A blog post from 2015 confirms that. According to the post, the 200 1989 H.O.s were all coupes, and you couldn’t even buy one new through a dealer. They were all put into company car service and eventually to employees and dealers as used cars after their service was completed.

    This particular car isn’t an H.O. Quad 4 because it’s an automatic. And of course it’s a sedan. So it definitely wasn’t one of the special 200.

    So I’m guessing this is a case of hasty and/or wishful research on the part of the seller? IS sedans weren’t overly common, but I do remember seeing them, which to me implies that more than 200 were made.

    OT: I love this quote in the Tribune article: “It`s not wise to bolt this kind of engine into a chassis that isn`t up to handling the power and speed that comes with 180 horses.” LOL!!! I think you can now buy a riding lawn mower with more than 180 horses at Sears, can’t you?

    How times have changed!

    • RayT Member

      Pretty sure the Q4 I drove for a week back then — just after the staff at a car magazine had their way with it — was one of the 200 special builds. I should say “was SUPPOSED to drive,” because on the first day it snapped the transmission mainshaft like a carrot!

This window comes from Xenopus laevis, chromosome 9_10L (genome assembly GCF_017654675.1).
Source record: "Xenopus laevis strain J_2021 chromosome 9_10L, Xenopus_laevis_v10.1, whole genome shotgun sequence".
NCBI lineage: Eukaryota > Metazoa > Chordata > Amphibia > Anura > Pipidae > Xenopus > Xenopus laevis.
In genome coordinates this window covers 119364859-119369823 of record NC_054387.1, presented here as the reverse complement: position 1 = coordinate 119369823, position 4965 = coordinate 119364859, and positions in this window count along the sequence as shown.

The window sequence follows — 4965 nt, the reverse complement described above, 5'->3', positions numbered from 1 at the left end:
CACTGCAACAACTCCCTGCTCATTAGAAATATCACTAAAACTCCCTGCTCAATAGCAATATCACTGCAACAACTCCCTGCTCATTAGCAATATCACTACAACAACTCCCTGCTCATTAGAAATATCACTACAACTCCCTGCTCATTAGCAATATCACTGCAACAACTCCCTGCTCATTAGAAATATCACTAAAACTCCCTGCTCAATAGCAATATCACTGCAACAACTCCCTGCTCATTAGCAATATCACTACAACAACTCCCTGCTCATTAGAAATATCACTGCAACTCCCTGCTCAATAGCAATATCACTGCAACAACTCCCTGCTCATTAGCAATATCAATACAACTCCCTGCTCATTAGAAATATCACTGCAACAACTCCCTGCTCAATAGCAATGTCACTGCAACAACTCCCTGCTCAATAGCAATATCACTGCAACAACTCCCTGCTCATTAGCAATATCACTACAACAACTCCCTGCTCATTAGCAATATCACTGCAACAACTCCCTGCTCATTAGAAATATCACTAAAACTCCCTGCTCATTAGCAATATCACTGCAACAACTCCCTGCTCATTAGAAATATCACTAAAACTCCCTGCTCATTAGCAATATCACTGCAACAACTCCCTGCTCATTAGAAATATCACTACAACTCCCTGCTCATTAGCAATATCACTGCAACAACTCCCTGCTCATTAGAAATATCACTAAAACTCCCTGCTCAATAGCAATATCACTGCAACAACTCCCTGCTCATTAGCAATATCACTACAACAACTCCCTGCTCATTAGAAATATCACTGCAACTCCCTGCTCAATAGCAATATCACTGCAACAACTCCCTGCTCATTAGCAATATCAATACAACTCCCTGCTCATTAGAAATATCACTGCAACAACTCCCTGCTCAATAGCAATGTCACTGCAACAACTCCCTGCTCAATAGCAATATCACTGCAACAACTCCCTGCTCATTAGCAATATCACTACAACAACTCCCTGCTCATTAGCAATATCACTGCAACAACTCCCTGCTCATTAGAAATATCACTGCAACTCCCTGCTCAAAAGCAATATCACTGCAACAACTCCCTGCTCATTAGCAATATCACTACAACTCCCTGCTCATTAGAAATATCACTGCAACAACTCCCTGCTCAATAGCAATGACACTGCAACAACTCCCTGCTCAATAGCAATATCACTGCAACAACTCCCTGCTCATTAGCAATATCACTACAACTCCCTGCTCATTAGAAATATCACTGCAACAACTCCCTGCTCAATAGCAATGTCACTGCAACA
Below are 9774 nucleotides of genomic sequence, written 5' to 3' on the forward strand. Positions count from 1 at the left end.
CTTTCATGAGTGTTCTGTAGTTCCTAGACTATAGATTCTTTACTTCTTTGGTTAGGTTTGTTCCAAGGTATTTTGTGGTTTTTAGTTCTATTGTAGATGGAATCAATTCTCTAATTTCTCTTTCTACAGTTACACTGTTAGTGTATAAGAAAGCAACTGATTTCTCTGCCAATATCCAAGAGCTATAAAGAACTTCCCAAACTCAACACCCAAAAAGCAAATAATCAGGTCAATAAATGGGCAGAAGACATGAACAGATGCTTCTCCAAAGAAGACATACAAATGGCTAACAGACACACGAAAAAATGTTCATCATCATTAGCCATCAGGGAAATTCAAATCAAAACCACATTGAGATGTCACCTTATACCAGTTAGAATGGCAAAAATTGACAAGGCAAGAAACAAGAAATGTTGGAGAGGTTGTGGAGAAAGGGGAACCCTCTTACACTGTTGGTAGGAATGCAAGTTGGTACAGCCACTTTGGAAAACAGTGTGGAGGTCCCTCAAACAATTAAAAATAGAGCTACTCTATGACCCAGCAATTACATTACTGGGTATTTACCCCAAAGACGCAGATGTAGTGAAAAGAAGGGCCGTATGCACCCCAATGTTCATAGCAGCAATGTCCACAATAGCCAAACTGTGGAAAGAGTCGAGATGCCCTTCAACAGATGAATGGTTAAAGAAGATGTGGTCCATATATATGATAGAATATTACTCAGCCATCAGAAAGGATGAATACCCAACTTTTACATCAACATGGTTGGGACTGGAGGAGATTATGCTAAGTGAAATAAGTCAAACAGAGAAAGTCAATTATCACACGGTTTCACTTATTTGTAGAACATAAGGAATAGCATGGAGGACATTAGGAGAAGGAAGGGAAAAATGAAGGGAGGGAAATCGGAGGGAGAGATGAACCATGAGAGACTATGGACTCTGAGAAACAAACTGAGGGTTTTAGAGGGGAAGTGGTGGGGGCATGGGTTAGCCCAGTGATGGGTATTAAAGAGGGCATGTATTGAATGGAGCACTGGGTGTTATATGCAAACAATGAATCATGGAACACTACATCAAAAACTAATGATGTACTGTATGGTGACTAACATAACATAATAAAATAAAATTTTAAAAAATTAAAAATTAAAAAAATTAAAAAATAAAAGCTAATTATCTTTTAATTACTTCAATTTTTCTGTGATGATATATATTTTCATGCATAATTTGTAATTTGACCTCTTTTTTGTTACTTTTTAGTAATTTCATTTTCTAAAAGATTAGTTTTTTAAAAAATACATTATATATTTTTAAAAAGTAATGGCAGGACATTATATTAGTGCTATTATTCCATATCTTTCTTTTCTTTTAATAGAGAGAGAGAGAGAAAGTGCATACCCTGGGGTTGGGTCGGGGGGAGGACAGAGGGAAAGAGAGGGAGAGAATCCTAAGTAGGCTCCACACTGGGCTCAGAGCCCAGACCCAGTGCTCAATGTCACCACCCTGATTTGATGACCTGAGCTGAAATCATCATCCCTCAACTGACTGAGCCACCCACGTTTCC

The replacement Olds sent me was a neat little car, though I really didn’t like either the styling or GM’s choice of interior fabrics/plastics all that much. The engine was impressive, but what wouldn’t be a step forward compared to the Iron Duke?

      Looking back, I sometimes feel we were dealing with bigger horses in the past….

      • Superdessucke

        Interesting point. My E36 BMW M3 has 240 horsepower, which makes it virtually unsellable for anything over a Euro beater price. Detuned! Fake M! Cries the BMW enthusiast.

        Yet that car will go 0 to 60 and the mid 5s and run the quarter mile the low 14s. A lot of modern cars with a lot more horsepower can’t do that. There are a lot of different factors including weight and gearing.

    • Superdessucke

      I dug out my old Standard Catalog of American Cars, 1976-1999 (3rd Ed.). It says that 3,345 Calais IS coupes and 1,590 Calais IS sedans were built for 1989. In 1990, it was 1,454 coupes and 877 sedans. In 1991, it was 671 coupes and 379 sedans. And that’s it because the Achieva replaced the Calais as the Olds N-body for 1992.

      So while it’s pretty rare, it certainly isn’t 1 of 200! It’s 1 of 2,846.

      • Poppy